The Cherokee were to be moved in the fall of 1838. The journey did not occur in October, 1838 because of bad weather. They were now supposed to move 13,000 Cherokee in the spring of 1839 a distance of eight-hundred miles. The Cherokee were fed on meager rations and suffered malnutrition. They were badly clothed for the spring and many caught diseases and died. Many Cherokee tried to escape and some succeeded. The Cherokee knew these woodlands and knew where to go. The white men couldn’t find them without the help of other Cherokee and bribes. Most of the Cherokee hid in the mountains and could not be found.

During the eight-hundred mile trek many children and spouses were separated from their families when the Government would split up the Cherokee into groups of 1,000 for ease of removal. About one-third of the original Cherokee they collected died in the holding camps and between the trek from the Southeast section of the Union to Indian Territory. They would have to learn a new way of life and adjust. They lost their negro slaves, and their possessions. The Cherokee were farmers, and the land was infertile. The land was meant for cattle raising, which they didn’t know ho to do.

They built a capital city called Tahlequah, and their nation was declared in September 6, 1839. Their culture was bred here along their new way of life. John Ross who was elected by the Cherokee as the President of the Cherokee nation in 1827 continues his roll in the land, shared with another seventy tribes. They had opened up schools in the Indian Territory to continue their education for their children. The first Cherokee school opened in 1801 when the people were learning their language. Their written language which consists of 85 characters, was said to be created by a Sequoia (1760-1843) , a Cherokee leader.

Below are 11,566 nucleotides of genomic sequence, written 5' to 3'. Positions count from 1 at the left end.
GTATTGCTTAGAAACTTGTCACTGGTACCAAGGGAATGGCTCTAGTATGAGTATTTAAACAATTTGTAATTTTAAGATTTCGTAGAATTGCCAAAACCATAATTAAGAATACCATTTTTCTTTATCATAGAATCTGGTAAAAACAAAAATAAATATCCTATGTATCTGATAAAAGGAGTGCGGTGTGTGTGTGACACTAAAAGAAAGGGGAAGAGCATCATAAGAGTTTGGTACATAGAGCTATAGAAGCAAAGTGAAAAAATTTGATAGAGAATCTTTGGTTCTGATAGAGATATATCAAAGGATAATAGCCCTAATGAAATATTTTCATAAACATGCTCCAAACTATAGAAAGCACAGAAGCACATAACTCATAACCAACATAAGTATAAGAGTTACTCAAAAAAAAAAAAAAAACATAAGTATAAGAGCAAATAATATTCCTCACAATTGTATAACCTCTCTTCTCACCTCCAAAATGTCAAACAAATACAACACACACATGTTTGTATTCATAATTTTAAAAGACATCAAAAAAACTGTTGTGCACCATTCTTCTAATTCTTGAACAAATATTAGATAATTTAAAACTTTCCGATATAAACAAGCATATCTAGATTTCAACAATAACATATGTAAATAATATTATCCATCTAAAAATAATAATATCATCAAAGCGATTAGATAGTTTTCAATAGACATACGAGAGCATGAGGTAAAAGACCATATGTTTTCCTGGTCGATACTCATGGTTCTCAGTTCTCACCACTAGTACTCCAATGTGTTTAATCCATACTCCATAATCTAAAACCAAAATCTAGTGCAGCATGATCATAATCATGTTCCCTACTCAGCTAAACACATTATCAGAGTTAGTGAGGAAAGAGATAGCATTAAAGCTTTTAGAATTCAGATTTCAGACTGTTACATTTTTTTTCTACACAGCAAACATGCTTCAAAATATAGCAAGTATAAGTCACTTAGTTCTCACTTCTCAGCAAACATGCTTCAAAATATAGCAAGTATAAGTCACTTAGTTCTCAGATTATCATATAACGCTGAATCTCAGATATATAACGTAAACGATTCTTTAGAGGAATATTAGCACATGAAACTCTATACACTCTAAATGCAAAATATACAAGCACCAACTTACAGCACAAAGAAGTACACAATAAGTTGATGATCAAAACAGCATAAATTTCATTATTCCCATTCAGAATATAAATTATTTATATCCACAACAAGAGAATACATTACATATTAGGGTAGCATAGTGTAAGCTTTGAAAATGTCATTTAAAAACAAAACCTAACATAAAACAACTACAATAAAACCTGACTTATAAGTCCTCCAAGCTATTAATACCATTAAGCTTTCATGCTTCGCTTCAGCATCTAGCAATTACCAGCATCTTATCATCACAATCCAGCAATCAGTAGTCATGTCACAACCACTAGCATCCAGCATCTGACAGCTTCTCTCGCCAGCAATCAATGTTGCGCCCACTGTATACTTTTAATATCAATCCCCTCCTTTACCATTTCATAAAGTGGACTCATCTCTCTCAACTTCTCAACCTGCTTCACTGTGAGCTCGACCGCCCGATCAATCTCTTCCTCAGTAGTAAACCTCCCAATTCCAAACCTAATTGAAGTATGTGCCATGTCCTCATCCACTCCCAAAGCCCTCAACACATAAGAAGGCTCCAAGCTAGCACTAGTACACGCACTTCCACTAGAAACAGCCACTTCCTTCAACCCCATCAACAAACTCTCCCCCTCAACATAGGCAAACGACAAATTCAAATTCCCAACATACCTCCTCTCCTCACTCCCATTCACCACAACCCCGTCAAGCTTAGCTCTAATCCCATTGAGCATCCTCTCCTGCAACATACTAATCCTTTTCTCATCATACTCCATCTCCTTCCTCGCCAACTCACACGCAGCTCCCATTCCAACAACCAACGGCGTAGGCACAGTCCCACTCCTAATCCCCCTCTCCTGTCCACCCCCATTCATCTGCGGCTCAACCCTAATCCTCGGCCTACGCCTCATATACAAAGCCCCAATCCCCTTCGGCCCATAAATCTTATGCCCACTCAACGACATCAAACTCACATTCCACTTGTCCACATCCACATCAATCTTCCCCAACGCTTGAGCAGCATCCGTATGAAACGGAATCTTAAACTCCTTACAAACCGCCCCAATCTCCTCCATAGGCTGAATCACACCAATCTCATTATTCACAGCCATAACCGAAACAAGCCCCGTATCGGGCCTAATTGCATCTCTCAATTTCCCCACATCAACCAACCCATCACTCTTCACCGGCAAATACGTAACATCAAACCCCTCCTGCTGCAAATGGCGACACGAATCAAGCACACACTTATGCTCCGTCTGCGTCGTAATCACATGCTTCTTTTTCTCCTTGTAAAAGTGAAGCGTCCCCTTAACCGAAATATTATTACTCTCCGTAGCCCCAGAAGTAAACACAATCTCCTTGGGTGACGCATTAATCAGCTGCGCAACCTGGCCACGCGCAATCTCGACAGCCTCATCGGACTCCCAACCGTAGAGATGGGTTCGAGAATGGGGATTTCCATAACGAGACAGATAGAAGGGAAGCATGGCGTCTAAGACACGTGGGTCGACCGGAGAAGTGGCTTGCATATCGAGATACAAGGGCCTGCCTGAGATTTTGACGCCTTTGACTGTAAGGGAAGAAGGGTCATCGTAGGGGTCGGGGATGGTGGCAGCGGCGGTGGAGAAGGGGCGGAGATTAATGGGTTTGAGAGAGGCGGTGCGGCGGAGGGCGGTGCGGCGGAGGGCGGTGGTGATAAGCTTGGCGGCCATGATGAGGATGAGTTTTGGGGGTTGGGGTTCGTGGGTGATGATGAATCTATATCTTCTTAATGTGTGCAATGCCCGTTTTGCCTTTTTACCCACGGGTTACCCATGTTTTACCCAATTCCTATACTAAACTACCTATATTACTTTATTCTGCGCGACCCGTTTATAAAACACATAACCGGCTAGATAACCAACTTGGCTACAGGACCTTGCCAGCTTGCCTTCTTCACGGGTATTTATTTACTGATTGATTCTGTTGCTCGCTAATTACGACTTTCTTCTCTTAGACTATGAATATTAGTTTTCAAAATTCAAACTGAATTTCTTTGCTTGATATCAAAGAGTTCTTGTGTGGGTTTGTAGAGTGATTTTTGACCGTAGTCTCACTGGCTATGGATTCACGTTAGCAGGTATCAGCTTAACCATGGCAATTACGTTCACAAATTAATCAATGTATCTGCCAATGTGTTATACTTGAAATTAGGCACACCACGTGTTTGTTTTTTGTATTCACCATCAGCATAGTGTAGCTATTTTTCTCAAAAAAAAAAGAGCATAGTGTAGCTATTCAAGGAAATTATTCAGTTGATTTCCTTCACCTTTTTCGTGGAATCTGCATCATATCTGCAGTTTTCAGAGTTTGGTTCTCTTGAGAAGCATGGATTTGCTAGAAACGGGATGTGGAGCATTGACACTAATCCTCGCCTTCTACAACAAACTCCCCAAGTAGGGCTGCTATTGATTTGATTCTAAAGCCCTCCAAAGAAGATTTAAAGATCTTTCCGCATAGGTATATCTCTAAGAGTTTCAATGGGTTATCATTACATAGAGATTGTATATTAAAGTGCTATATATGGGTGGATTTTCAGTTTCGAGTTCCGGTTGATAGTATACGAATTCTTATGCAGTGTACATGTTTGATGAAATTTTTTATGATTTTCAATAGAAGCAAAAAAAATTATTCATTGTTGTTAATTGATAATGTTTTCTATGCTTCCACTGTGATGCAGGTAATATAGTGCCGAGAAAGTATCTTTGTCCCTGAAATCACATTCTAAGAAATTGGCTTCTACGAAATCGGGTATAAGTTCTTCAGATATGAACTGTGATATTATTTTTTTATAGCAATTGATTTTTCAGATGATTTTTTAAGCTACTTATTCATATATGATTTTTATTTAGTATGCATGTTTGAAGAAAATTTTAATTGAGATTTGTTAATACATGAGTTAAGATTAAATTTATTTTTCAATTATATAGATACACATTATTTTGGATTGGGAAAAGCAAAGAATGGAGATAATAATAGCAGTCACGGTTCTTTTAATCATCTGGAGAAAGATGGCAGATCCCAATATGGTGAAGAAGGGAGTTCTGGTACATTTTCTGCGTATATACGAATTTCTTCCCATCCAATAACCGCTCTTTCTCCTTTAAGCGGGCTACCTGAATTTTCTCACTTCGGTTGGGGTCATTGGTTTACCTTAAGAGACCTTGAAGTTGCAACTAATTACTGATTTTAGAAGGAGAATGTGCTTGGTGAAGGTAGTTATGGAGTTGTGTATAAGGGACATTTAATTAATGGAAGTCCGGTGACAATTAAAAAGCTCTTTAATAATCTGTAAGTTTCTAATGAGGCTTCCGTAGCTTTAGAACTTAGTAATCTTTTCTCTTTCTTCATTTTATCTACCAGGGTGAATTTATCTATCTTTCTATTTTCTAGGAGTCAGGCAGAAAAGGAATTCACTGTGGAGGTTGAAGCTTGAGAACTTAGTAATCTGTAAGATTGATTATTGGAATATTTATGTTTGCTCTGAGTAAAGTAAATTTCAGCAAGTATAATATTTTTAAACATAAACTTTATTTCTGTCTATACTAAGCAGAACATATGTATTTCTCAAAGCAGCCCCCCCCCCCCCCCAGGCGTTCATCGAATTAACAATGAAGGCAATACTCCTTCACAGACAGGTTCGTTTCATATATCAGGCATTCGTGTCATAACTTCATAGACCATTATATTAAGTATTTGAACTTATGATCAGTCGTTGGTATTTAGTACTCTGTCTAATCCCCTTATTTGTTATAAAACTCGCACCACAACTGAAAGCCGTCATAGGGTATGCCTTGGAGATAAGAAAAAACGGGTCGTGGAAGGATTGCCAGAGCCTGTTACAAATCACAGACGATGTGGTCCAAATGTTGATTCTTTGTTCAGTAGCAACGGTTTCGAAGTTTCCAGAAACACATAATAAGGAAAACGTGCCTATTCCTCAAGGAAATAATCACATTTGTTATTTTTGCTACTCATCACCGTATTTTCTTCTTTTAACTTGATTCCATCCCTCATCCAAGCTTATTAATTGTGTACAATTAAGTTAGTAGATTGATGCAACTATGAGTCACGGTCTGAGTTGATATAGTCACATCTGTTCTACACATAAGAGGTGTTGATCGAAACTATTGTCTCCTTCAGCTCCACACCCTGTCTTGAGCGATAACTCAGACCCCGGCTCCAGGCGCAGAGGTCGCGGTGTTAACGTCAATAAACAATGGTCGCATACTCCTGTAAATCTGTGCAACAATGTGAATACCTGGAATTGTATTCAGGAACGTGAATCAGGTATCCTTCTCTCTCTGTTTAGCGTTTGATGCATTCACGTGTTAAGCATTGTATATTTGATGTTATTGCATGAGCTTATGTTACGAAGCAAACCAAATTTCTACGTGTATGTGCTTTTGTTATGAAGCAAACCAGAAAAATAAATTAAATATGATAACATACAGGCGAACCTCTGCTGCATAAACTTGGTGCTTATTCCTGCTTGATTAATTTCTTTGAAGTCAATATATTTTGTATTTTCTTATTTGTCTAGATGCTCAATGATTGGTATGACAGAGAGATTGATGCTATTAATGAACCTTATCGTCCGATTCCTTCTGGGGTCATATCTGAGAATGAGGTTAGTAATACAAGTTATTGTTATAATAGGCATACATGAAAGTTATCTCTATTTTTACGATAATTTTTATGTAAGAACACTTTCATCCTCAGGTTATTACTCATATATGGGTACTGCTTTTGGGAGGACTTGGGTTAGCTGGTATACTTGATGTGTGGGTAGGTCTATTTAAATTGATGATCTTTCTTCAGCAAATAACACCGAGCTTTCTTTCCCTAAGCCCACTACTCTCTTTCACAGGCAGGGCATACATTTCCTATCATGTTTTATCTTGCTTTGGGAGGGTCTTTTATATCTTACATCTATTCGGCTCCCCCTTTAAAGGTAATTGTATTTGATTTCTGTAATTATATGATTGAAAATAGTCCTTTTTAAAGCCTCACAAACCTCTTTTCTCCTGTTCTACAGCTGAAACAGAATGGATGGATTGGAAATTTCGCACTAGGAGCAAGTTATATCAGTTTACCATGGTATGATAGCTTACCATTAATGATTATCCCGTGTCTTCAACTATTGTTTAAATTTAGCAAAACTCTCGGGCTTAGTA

Sequoia translated the Bible, wrote many books, and helped publish the newspaper,”The Cherokee Phoenix. ” This was contradicted in Dialogue-Everyman’s Encyclopedia Story #1989130. It said the man who created the 85 character written language was George Guess. The Cherokee Phoenix was published in both languages-English and the Cherokees’. The Cherokee had mixed blood from the early British settlers and traders. Therefore, the Cherokee were educated in both languages.

For over half a century the Cherokee have abstained from becoming American Citizens until 1906 when the Unites States made all tribal members U. S. Citizens. A year later the Indian Territory was admitted into the Union as the state of Oklahoma. During this period many Cherokee started breaking away and mixing their blood. In 1930 forty- five thousand two hundred thirty-eight Cherokee left Oklahoma and headed East from where they came. The Cherokee started slowly changing their religion. There are many who are Jewish, Episcopalian, and Hindu. The 10,000 Cherokee that survived the Trail of Tears and the other Cherokee that were not taken for the removal slowly gained back in population in a century.

The Tahlequah Agency in Oklahoma has said there were 42,992 Cherokee living in Tahlequah in 1982. The U. S. Census has shown 293,074 Cherokee are living in more than 30 states in the United States. Now the Cherokee Nation is under control of the first woman chief. In November 1983 Wilma Mankiller was elected to the office of the Cherokee Nation. The Cherokee survived the hardships of the Trail of Tears and the loss of their loved ones and all that belonged to them. Their population continues to grow inspite of the immense number of tribal members that were lost during this era.

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Home » Native Americans » The Trail of Tears

The Trail of Tears

 

The Trail of Tears was a journey of fear endured by the Indians of the Eastern Cherokee Nation. The exodus ripped through southeastern America during the prime of winter in 1838-1839. Thousands of lives were lost all for the insignificant benefits that would be granted to the United States government with the displacement of the Indians. The Cherokee people were forced to leave their homeland under unfavorable circumstances to take part in one of the worst horrors in history experienced by a group of human beings, resulting in a rough transition in geography and eventual demolition to the tribal nation.